Cytokine storm symptoms are varied and might include:

Very low blood pressure and increased blood clotting can also be signs of severe cytokine storm syndrome. The heart may not pump as well as it normally would. As a result, cytokine storm can affect multiple organ systems.

A Word From Verywell

Cytokine storm syndrome is a problem of immune system dysregulation that may cause life-threatening symptoms. It’s scary and frustrating to learn that someone you care about is battling such a problem. However, know that you aren’t alone. Medical professionals will do everything possible to make sure your loved one receives the best possible care.

Frequently Asked Questions

Cytokine storm is a cascade of exaggerated immune responses that can cause serious problems. It is not considered a disease in itself, but rather a serious medical issue that can happen because of several underlying issues. It is also sometimes called cytokine release syndrome, CRS, or just cytokine storm.

The immune system has many different components that help you battle infections. It includes many different types of cells that communicate with each other using signaling molecules. These molecules are known as cytokines.

Many different cytokines perform many kinds of functions. Some help recruit other immune cells, and some help with antibody production or pain signaling. Some make the blood clot more easily. Some help produce inflammation. This can make blood vessels more leaky than normal.

Another group of cytokines helps tamp down the body’s inflammatory response. That’s an important balance. This is because too much inflammation causes its own problems.

Under normal circumstances, these cytokines help coordinate the response of your immune system to take care of infectious substances, like viruses or bacteria. The problem is that sometimes the body’s inflammatory response can get out of control. This causes more harm than good.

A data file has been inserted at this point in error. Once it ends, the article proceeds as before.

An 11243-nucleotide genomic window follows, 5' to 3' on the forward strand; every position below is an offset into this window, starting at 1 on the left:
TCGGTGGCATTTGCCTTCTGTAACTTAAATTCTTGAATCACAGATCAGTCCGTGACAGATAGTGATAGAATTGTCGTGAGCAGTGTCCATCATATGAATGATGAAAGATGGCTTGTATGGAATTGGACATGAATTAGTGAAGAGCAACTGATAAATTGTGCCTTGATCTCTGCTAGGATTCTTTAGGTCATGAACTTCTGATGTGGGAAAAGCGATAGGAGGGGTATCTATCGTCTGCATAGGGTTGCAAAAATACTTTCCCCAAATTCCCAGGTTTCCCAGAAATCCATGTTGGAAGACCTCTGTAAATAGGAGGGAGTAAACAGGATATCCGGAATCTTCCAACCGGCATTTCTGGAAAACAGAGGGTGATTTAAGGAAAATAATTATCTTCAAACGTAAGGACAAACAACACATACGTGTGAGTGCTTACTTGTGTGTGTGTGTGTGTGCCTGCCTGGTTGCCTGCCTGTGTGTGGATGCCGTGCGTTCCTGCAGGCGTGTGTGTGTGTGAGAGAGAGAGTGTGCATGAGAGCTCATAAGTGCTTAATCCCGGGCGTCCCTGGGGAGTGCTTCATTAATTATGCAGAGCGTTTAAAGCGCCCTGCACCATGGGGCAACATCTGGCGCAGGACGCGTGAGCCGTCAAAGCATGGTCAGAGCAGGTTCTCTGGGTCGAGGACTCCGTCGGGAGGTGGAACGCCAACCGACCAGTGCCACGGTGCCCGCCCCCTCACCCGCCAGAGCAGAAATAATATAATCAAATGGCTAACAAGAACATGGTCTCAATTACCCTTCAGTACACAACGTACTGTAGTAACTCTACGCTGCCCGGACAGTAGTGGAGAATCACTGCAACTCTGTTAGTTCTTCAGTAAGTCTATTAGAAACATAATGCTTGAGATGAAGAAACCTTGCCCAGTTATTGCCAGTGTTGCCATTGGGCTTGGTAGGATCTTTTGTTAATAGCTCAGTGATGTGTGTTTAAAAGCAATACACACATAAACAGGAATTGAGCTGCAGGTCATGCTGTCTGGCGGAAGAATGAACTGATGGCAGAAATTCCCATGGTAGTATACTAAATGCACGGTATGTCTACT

Sometimes the body produces too many inflammatory cytokines and not enough cytokines that control inflammation. The inflammatory cytokines start “storming” out of control, without enough feedback from the anti-inflammatory cytokines.

Cytokine Storm Syndrome Diagnosis

Doctors consider the underlying medical condition when diagnosing cytokine storm. This underlying problem might be already known, or it may require its own diagnosis.

A person might need to be diagnosed with:

Depending on the situation, this might require various kinds of medical tests, like specific blood tests.

Medical history and a physical exam provide diagnostic starting points. Your clinician will want to know about your past medical issues and recent symptoms.

The clinician will also thoroughly examine you for signs that might indicate cytokine storm. This is important because cytokine storm can affect so many different systems of the body. The clinician may disover that you have:

It’s important for clinicians to recognize that cytokine storm is a possibility because it is such a dangerous condition.

Medical imaging can also provide clues. For example, a chest X-ray might display lung involvement from cytokine storm related to COVID-19.

It is important to realize that the term “cytokine storm” might not come up at all, even if that is part of the problem. It isn’t always diagnosed or mentioned specifically.

You might just learn that someone is having severe symptoms from influenza, COVID-19, or another condition. Tests to verify that cytokines are elevated might not be helpful or necessary.

Researchers are working hard to understand what cytokine storm means in the context of COVID-19. Some clinicians have suggested screening patients with the disease for laboratory signs of inflammation that might indicate a cytokine storm, like elevated ferritin levels.

It has been suggested that these individuals might benefit from therapies targeted to address cytokine storm and tamp down the immune system. However, this is not yet clear.

In some situations, it may be possible to treat the underlying source of the cytokine storm. For example, if cytokine storm is caused by a bacterial infection, an antibiotic may be helpful.